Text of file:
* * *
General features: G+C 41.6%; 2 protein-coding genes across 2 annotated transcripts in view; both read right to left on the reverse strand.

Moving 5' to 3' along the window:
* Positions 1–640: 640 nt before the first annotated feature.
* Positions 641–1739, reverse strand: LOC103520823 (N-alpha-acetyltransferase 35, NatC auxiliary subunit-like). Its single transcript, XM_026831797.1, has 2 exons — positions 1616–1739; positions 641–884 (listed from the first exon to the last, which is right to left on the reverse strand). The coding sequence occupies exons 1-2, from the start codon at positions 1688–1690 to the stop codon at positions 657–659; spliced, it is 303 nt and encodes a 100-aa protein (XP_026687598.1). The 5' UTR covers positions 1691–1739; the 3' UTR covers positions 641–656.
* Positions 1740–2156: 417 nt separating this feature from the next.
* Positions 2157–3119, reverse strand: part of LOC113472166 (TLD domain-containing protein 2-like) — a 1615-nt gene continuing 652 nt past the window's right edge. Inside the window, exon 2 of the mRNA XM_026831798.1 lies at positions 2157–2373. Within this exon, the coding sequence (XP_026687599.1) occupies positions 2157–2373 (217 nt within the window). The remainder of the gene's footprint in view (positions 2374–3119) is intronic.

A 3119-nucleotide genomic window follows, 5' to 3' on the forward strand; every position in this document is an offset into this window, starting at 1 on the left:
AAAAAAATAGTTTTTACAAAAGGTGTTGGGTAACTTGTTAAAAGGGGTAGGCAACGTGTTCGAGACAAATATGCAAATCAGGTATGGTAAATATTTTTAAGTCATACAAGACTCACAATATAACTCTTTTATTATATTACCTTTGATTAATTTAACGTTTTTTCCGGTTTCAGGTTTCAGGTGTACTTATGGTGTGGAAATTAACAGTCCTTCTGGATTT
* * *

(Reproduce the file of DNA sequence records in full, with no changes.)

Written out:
General features: G+C 41.6%; 2 protein-coding genes across 2 annotated transcripts in view; both read right to left on the reverse strand.

Moving 5' to 3' along the window:
* Positions 1–640: 640 nt before the first annotated feature.
* Positions 641–1739, reverse strand: LOC103520823 (N-alpha-acetyltransferase 35, NatC auxiliary subunit-like). Its single transcript, XM_026831797.1, has 2 exons — positions 1616–1739; positions 641–884 (listed from the first exon to the last, which is right to left on the reverse strand). The coding sequence occupies exons 1-2, from the start codon at positions 1688–1690 to the stop codon at positions 657–659; spliced, it is 303 nt and encodes a 100-aa protein (XP_026687598.1). The 5' UTR covers positions 1691–1739; the 3' UTR covers positions 641–656.
* Positions 1740–2156: 417 nt separating this feature from the next.
* Positions 2157–3119, reverse strand: part of LOC113472166 (TLD domain-containing protein 2-like) — a 1615-nt gene continuing 652 nt past the window's right edge. Inside the window, exon 2 of the mRNA XM_026831798.1 lies at positions 2157–2373. Within this exon, the coding sequence (XP_026687599.1) occupies positions 2157–2373 (217 nt within the window). The remainder of the gene's footprint in view (positions 2374–3119) is intronic.

A 3119-nucleotide genomic window follows, 5' to 3' on the forward strand; every position in this document is an offset into this window, starting at 1 on the left:
AAAAAAATAGTTTTTACAAAAGGTGTTGGGTAACTTGTTAAAAGGGGTAGGCAACGTGTTCGAGACAAATATGCAAATCAGGTATGGTAAATATTTTTAAGTCATACAAGACTCACAATATAACTCTTTTATTATATTACCTTTGATTAATTTAACGTTTTTTCCGGTTTCAGGTTTCAGGTGTACTTATGGTGTGGAAATTAACAGTCCTTCTGGATTT